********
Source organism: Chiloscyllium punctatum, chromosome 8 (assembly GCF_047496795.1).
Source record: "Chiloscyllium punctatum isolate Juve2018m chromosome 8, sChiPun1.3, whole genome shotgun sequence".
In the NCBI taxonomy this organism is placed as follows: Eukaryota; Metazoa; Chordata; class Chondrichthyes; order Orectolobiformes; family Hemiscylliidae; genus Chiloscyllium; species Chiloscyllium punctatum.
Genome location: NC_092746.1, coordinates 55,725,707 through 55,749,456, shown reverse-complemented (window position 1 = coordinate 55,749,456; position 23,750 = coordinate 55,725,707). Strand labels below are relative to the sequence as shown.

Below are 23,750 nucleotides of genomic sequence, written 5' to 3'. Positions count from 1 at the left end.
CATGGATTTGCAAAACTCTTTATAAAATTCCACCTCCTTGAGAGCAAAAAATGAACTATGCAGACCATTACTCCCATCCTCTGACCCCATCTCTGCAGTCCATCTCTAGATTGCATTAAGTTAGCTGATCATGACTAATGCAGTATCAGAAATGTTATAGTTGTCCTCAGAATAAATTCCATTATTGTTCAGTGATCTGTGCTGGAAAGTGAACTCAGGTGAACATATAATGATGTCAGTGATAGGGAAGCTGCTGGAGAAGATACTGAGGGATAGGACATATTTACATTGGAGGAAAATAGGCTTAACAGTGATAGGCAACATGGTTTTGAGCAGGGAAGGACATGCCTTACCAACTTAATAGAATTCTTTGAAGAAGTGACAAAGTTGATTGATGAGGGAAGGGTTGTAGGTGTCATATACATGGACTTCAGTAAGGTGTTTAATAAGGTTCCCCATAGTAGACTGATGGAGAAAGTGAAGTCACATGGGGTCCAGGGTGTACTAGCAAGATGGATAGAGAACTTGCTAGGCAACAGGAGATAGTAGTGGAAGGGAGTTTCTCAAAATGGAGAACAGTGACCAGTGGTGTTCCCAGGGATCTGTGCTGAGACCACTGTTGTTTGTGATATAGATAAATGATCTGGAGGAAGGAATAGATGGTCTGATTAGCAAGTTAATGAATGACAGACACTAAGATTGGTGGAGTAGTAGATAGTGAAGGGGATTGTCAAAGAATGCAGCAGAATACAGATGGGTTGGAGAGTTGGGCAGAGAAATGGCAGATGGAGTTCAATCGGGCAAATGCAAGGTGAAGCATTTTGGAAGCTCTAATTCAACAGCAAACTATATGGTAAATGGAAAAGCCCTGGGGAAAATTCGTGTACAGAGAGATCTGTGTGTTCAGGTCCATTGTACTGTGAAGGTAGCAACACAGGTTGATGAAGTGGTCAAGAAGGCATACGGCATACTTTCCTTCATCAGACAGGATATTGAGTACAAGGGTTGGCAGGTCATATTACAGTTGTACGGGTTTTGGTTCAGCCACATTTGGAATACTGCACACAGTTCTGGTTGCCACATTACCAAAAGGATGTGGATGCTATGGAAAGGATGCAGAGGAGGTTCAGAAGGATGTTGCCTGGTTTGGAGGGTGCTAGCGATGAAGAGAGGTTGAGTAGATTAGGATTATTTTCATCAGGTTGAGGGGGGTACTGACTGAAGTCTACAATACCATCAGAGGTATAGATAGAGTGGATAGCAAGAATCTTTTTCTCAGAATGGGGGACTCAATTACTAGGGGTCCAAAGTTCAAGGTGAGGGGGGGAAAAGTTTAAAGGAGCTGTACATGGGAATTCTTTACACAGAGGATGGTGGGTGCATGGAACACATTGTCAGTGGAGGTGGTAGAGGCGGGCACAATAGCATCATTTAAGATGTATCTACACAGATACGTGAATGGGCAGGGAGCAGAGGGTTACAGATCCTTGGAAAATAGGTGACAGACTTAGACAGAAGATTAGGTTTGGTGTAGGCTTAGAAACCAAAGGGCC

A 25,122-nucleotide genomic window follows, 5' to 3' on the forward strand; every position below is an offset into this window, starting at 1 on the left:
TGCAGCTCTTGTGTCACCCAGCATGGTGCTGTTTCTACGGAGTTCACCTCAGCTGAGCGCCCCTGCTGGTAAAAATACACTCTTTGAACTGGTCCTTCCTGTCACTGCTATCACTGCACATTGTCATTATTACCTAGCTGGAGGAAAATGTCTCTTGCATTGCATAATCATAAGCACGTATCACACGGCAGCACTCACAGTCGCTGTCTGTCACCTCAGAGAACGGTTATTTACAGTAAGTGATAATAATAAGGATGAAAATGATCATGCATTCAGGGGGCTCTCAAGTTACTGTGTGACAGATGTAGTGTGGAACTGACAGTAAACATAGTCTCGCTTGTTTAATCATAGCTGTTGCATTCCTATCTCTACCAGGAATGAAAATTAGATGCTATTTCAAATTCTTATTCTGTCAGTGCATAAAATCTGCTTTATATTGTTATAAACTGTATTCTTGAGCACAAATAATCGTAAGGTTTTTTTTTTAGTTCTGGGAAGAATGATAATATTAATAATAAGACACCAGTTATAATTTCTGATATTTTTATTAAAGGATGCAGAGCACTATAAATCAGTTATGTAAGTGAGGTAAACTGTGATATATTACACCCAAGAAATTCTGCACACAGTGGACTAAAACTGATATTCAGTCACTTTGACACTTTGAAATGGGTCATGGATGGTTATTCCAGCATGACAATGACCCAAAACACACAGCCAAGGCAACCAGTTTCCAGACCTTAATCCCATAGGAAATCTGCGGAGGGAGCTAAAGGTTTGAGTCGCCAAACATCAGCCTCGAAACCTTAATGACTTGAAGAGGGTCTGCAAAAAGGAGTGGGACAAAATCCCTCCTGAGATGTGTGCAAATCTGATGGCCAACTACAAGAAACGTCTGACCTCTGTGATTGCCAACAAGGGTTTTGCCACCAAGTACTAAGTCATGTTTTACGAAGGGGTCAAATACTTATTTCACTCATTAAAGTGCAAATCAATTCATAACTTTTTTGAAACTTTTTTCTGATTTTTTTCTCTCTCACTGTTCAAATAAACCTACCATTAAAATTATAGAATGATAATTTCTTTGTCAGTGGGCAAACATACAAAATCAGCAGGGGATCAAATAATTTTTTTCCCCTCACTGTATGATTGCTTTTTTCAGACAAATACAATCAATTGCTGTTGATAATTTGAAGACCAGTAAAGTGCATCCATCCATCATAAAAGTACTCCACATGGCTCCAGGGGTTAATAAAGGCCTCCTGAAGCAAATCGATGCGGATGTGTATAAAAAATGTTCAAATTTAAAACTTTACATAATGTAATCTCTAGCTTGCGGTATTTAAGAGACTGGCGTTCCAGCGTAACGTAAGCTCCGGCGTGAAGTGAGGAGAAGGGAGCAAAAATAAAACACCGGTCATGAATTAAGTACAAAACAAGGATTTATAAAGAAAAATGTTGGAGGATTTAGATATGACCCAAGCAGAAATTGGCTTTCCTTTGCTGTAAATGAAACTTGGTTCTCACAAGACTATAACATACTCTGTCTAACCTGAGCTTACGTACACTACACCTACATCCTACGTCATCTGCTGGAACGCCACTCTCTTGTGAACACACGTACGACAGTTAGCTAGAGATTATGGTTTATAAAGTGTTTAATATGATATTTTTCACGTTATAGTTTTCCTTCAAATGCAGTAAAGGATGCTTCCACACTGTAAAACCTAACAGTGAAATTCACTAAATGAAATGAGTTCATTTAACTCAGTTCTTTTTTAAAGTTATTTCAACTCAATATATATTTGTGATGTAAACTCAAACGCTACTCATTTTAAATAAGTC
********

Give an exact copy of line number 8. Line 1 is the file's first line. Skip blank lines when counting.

TGCAGCTCTTGTGTCACCCAGCATGGTGCTGTTTCTACGGAGTTCACCTCAGCTGAGCGCCCCTGCTGGTAAAAATACACTCTTTGAACTGGTCCTTCCTGTCACTGCTATCACTGCACATTGTCATTATTACCTAGCTGGAGGAAAATGTCTCTTGCATTGCATAATCATAAGCACGTATCACACGGCAGCACTCACAGTCGCTGTCTGTCACCTCAGAGAACGGTTATTTACAGTAAGTGATAATAATAAGGATGAAAATGATCATGCATTCAGGGGGCTCTCAAGTTACTGTGTGACAGATGTAGTGTGGAACTGACAGTAAACATAGTCTCGCTTGTTTAATCATAGCTGTTGCATTCCTATCTCTACCAGGAATGAAAATTAGATGCTATTTCAAATTCTTATTCTGTCAGTGCATAAAATCTGCTTTATATTGTTATAAACTGTATTCTTGAGCACAAATAATCGTAAGGTTTTTTTTTTAGTTCTGGGAAGAATGATAATATTAATAATAAGACACCAGTTATAATTTCTGATATTTTTATTAAAGGATGCAGAGCACTATAAATCAGTTATGTAAGTGAGGTAAACTGTGATATATTACACCCAAGAAATTCTGCACACAGTGGACTAAAACTGATATTCAGTCACTTTGACACTTTGAAATGGGTCATGGATGGTTATTCCAGCATGACAATGACCCAAAACACACAGCCAAGGCAACCAGTTTCCAGACCTTAATCCCATAGGAAATCTGCGGAGGGAGCTAAAGGTTTGAGTCGCCAAACATCAGCCTCGAAACCTTAATGACTTGAAGAGGGTCTGCAAAAAGGAGTGGGACAAAATCCCTCCTGAGATGTGTGCAAATCTGATGGCCAACTACAAGAAACGTCTGACCTCTGTGATTGCCAACAAGGGTTTTGCCACCAAGTACTAAGTCATGTTTTACGAAGGGGTCAAATACTTATTTCACTCATTAAAGTGCAAATCAATTCATAACTTTTTTGAAACTTTTTTCTGATTTTTTTCTCTCTCACTGTTCAAATAAACCTACCATTAAAATTATAGAATGATAATTTCTTTGTCAGTGGGCAAACATACAAAATCAGCAGGGGATCAAATAATTTTTTTCCCCTCACTGTATGATTGCTTTTTTCAGACAAATACAATCAATTGCTGTTGATAATTTGAAGACCAGTAAAGTGCATCCATCCATCATAAAAGTACTCCACATGGCTCCAGGGGTTAATAAAGGCCTCCTGAAGCAAATCGATGCGGATGTGTATAAAAAATGTTCAAATTTAAAACTTTACATAATGTAATCTCTAGCTTGCGGTATTTAAGAGACTGGCGTTCCAGCGTAACGTAAGCTCCGGCGTGAAGTGAGGAGAAGGGAGCAAAAATAAAACACCGGTCATGAATTAAGTACAAAACAAGGATTTATAAAGAAAAATGTTGGAGGATTTAGATATGACCCAAGCAGAAATTGGCTTTCCTTTGCTGTAAATGAAACTTGGTTCTCACAAGACTATAACATACTCTGTCTAACCTGAGCTTACGTACACTACACCTACATCCTACGTCATCTGCTGGAACGCCACTCTCTTGTGAACACACGTACGACAGTTAGCTAGAGATTATGGTTTATAAAGTGTTTAATATGATATTTTTCACGTTATAGTTTTCCTTCAAATGCAGTAAAGGATGCTTCCACACTGTAAAACCTAACAGTGAAATTCACTAAATGAAATGAGTTCATTTAACTCAGTTCTTTTTTAAAGTTATTTCAACTCAATATATATTTGTGATGTAAACTCAAACGCTACTCATTTTAAATAAGTC